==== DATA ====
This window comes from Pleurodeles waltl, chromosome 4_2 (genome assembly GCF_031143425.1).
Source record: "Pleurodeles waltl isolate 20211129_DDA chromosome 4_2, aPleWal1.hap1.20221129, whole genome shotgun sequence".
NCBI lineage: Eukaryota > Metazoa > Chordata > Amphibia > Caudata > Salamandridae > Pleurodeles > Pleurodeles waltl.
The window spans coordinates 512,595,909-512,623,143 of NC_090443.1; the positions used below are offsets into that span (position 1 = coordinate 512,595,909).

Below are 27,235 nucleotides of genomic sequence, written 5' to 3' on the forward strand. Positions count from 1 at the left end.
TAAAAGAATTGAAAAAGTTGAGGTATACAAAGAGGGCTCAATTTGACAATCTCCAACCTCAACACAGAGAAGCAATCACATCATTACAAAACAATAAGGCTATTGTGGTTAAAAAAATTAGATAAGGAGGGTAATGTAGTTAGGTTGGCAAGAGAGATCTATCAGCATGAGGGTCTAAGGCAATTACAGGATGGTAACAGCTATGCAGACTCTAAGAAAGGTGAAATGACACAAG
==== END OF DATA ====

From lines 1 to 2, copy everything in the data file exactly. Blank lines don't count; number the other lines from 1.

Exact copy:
This window comes from Pleurodeles waltl, chromosome 4_2 (genome assembly GCF_031143425.1).
Source record: "Pleurodeles waltl isolate 20211129_DDA chromosome 4_2, aPleWal1.hap1.20221129, whole genome shotgun sequence".